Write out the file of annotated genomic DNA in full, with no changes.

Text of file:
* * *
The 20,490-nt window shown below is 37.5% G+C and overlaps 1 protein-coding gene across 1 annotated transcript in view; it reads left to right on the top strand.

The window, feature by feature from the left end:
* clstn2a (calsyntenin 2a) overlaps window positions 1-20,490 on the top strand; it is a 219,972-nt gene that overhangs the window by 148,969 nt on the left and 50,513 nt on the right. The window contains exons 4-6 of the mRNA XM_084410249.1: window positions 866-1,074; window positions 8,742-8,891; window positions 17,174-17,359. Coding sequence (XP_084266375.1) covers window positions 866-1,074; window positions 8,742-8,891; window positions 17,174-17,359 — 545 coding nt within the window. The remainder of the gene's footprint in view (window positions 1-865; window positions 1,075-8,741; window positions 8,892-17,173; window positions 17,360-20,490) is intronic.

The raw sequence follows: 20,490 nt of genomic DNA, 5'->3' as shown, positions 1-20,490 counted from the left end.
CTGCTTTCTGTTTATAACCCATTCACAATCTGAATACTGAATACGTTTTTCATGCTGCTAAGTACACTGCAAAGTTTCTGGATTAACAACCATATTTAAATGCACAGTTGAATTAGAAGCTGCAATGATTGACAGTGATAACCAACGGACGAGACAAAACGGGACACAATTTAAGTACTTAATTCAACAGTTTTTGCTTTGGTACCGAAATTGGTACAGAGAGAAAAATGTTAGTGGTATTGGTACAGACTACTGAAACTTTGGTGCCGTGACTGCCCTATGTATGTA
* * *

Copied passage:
The 20,490-nt window shown below is 37.5% G+C and overlaps 1 protein-coding gene across 1 annotated transcript in view; it reads left to right on the top strand.

The window, feature by feature from the left end:
* clstn2a (calsyntenin 2a) overlaps window positions 1-20,490 on the top strand; it is a 219,972-nt gene that overhangs the window by 148,969 nt on the left and 50,513 nt on the right. The window contains exons 4-6 of the mRNA XM_084410249.1: window positions 866-1,074; window positions 8,742-8,891; window positions 17,174-17,359. Coding sequence (XP_084266375.1) covers window positions 866-1,074; window positions 8,742-8,891; window positions 17,174-17,359 — 545 coding nt within the window. The remainder of the gene's footprint in view (window positions 1-865; window positions 1,075-8,741; window positions 8,892-17,173; window positions 17,360-20,490) is intronic.

The raw sequence follows: 20,490 nt of genomic DNA, 5'->3' as shown, positions 1-20,490 counted from the left end.
CTGCTTTCTGTTTATAACCCATTCACAATCTGAATACTGAATACGTTTTTCATGCTGCTAAGTACACTGCAAAGTTTCTGGATTAACAACCATATTTAAATGCACAGTTGAATTAGAAGCTGCAATGATTGACAGTGATAACCAACGGACGAGACAAAACGGGACACAATTTAAGTACTTAATTCAACAGTTTTTGCTTTGGTACCGAAATTGGTACAGAGAGAAAAATGTTAGTGGTATTGGTACAGACTACTGAAACTTTGGTGCCGTGACTGCCCTATGTATGTA